A content analysis of nearly 500 anti-vaccination websites found that over two-thirds used what they represented as scientific evidence to support the idea that vaccines are dangerous and nearly one-third contained anecdotes that reinforced the perception.
The sites contained a considerable amount of misinformation and pseudoscience, with more than two-thirds suggesting that vaccines were dangerous, just under two-thirds suggesting they cause autism and just over 4 in 10 claiming vaccines cause "brain injury." More than two-thirds used what they represented as scientific evidence that in fact was not, while about 3 in 10 used anecdotes to support these claims.
The sites also promoted positive behaviors, including eating healthy (18.5 percent of them), eating organic (5.2 percent) and breastfeeding (5.5 percent).
"The biggest global takeaway is that we need to communicate to the vaccine-hesitant parent in a way that resonates with them and is sensitive to their concerns," says Meghan Moran, PhD, associate professor in the Bloomberg School's Department of Health, Behavior and Society and lead author of the study. "In our review, we saw communication for things we consider healthy, such as breastfeeding, eating organic, the types of behavior public health officials want to encourage. I think we can leverage these good things and reframe our communication in a way that makes sense to those parents resisting vaccines for their children."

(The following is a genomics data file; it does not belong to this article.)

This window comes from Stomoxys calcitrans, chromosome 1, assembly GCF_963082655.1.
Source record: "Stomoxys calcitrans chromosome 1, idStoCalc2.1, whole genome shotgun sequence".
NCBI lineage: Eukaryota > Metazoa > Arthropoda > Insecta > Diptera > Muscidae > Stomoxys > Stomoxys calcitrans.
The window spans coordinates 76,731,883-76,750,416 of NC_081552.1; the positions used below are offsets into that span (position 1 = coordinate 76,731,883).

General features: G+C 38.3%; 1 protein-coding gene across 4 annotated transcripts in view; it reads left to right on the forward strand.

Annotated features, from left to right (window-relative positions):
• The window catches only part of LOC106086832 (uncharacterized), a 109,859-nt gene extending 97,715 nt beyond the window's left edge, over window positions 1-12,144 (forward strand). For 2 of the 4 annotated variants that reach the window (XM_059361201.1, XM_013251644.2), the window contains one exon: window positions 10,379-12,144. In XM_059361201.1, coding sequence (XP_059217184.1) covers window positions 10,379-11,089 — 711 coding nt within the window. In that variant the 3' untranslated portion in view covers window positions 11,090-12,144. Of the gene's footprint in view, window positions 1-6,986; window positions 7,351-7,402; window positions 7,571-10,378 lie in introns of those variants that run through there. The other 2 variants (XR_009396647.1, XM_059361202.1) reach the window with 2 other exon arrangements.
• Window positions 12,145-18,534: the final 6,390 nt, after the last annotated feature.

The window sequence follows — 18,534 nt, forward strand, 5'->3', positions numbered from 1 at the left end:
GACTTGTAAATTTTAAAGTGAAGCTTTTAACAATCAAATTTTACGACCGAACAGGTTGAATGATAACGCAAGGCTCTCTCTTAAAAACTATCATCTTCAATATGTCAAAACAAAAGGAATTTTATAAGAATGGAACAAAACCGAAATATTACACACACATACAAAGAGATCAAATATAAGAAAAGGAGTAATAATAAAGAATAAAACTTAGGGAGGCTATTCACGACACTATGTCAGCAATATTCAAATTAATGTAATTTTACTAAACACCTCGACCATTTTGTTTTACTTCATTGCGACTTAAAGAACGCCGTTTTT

Moran is scheduled to present the research at the American Public Health Association's Annual Meeting in Chicago on Nov. 3.
For their study, researchers looked at sites with content about childhood vaccines but did not break out their analysis by individual vaccine. They searched four search engines - Google, Bing, Yahoo and Ask Jeeves - using terms like "immunization dangers" and "vaccine danger" and others identified using Google Trends. After eliminating duplicates, they had a mix of personal websites and blogs, Facebook pages and health websites. A team of four coders coded the content for the vaccine misinformation presented, the source of the vaccine misinformation and the types of persuasive tactics used. The coders also coded for behaviors and values co-promoted by the websites that could help vaccine promotion efforts develop better-targeted materials.
"Why are anti-vaccine messages so persuasive? A content analysis of anti-vaccine websites to inform the development of vaccine promotion strategies" was written by Meghan Moran, PhD, Kristen Everhart, MA, University of Nebraska-Lincoln, and Melissa Lucas, MA, University of Maryland, College Park.